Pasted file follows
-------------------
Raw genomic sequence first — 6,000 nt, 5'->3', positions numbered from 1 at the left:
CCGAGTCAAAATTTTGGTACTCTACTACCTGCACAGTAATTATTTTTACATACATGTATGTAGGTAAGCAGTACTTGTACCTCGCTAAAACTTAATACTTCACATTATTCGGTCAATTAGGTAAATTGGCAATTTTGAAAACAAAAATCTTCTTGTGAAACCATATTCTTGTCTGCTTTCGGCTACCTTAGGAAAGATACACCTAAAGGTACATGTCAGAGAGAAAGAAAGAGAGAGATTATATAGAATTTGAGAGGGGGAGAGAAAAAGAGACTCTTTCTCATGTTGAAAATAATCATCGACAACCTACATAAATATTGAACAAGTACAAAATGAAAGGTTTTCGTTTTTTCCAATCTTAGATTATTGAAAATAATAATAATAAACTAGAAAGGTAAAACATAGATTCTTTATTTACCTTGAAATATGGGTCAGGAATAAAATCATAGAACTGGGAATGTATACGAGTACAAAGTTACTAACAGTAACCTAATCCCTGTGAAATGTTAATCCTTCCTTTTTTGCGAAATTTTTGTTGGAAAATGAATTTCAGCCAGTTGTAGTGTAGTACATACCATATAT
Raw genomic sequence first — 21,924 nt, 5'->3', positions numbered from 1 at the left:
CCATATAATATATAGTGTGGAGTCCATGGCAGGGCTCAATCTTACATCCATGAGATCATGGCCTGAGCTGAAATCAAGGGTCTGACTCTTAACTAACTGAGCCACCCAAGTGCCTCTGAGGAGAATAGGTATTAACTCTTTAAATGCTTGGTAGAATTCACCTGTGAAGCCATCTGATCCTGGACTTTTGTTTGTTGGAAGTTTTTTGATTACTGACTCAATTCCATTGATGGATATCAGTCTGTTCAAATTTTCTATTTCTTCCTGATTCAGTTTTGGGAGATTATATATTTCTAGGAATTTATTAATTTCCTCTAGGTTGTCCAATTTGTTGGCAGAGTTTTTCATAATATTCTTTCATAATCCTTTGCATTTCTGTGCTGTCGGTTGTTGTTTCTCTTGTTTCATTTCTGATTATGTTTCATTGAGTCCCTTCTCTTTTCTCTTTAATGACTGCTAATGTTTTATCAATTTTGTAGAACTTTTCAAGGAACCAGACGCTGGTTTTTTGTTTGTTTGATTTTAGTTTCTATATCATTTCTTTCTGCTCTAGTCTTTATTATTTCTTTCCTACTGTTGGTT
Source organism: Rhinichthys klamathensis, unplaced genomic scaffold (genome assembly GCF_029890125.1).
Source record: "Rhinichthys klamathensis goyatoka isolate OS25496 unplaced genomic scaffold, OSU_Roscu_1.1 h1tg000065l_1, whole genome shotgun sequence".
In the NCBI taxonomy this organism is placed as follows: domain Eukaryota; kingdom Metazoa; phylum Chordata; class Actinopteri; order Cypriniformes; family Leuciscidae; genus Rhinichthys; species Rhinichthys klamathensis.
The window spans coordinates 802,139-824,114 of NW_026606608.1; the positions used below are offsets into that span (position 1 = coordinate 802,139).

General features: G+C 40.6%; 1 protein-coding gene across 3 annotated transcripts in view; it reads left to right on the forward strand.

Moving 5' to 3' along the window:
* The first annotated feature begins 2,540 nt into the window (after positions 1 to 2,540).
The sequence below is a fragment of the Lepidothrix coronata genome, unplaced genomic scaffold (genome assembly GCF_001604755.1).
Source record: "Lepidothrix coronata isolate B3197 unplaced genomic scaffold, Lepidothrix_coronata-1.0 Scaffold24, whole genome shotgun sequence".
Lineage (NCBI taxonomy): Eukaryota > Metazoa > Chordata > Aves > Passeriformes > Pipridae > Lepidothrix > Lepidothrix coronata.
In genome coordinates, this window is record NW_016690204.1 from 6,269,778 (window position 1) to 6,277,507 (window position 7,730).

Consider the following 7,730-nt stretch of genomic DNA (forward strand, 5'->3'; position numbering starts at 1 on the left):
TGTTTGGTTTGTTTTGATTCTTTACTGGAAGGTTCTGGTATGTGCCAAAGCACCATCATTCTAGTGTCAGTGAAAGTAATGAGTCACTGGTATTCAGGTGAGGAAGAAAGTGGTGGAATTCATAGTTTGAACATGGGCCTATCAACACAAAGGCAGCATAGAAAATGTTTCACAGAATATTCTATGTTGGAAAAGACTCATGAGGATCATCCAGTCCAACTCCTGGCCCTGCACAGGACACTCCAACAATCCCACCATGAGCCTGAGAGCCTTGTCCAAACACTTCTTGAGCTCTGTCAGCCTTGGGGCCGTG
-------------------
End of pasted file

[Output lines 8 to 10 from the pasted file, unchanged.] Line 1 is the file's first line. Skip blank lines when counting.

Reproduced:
The window spans coordinates 802,139-824,114 of NW_026606608.1; the positions used below are offsets into that span (position 1 = coordinate 802,139).

General features: G+C 40.6%; 1 protein-coding gene across 3 annotated transcripts in view; it reads left to right on the forward strand.

Moving 5' to 3' along the window: